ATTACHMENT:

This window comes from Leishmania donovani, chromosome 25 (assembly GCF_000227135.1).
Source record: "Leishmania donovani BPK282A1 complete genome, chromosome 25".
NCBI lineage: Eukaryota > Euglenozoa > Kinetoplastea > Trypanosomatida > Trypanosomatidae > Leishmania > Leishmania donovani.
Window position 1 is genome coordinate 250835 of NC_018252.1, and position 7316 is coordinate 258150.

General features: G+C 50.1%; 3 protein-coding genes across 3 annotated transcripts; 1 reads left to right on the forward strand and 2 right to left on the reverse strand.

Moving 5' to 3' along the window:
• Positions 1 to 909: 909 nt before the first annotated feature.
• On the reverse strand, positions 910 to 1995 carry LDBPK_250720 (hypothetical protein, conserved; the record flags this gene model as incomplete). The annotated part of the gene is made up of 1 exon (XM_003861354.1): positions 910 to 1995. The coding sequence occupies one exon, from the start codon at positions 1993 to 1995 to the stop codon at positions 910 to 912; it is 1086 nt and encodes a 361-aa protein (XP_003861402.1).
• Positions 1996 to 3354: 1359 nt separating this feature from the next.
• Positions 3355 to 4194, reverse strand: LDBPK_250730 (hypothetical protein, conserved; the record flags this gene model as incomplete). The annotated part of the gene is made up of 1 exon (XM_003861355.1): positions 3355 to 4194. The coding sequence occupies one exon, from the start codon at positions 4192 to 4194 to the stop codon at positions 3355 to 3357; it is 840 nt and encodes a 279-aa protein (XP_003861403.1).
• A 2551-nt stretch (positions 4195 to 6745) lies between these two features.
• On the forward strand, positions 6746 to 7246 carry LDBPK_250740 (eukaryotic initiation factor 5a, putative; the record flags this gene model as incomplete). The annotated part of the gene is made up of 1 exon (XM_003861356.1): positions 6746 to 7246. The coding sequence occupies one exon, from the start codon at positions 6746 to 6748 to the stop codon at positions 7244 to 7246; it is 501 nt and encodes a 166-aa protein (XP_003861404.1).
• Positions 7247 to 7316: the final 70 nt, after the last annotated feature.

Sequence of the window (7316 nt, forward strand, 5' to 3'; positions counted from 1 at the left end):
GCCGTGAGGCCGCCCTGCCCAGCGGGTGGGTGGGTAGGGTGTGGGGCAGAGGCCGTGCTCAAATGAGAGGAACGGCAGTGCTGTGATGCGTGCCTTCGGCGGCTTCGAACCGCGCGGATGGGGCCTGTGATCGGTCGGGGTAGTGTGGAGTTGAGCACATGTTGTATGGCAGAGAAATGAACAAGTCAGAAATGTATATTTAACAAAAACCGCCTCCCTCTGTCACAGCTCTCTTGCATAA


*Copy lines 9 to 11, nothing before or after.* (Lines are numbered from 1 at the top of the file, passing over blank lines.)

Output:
• Positions 1996 to 3354: 1359 nt separating this feature from the next.
• Positions 3355 to 4194, reverse strand: LDBPK_250730 (hypothetical protein, conserved; the record flags this gene model as incomplete). The annotated part of the gene is made up of 1 exon (XM_003861355.1): positions 3355 to 4194. The coding sequence occupies one exon, from the start codon at positions 4192 to 4194 to the stop codon at positions 3355 to 3357; it is 840 nt and encodes a 279-aa protein (XP_003861403.1).
• A 2551-nt stretch (positions 4195 to 6745) lies between these two features.